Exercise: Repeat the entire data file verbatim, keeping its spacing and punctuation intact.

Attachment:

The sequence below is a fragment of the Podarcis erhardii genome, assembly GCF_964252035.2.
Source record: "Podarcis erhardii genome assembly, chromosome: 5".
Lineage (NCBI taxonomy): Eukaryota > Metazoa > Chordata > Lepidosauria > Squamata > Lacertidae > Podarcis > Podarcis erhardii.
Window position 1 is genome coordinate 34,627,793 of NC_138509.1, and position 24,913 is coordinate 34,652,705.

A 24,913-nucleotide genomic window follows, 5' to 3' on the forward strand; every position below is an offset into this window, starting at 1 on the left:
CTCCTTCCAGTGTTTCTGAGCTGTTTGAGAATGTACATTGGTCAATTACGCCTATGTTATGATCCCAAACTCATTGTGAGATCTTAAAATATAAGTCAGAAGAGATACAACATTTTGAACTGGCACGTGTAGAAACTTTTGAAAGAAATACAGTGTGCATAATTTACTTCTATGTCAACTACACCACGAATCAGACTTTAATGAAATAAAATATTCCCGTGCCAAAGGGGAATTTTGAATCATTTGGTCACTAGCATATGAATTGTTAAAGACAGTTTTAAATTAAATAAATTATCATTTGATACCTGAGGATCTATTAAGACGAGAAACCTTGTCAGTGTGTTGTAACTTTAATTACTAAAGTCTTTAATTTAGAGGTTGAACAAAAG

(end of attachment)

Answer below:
The sequence below is a fragment of the Podarcis erhardii genome, assembly GCF_964252035.2.
Source record: "Podarcis erhardii genome assembly, chromosome: 5".
Lineage (NCBI taxonomy): Eukaryota > Metazoa > Chordata > Lepidosauria > Squamata > Lacertidae > Podarcis > Podarcis erhardii.
Window position 1 is genome coordinate 34,627,793 of NC_138509.1, and position 24,913 is coordinate 34,652,705.

A 24,913-nucleotide genomic window follows, 5' to 3' on the forward strand; every position below is an offset into this window, starting at 1 on the left:
CTCCTTCCAGTGTTTCTGAGCTGTTTGAGAATGTACATTGGTCAATTACGCCTATGTTATGATCCCAAACTCATTGTGAGATCTTAAAATATAAGTCAGAAGAGATACAACATTTTGAACTGGCACGTGTAGAAACTTTTGAAAGAAATACAGTGTGCATAATTTACTTCTATGTCAACTACACCACGAATCAGACTTTAATGAAATAAAATATTCCCGTGCCAAAGGGGAATTTTGAATCATTTGGTCACTAGCATATGAATTGTTAAAGACAGTTTTAAATTAAATAAATTATCATTTGATACCTGAGGATCTATTAAGACGAGAAACCTTGTCAGTGTGTTGTAACTTTAATTACTAAAGTCTTTAATTTAGAGGTTGAACAAAAG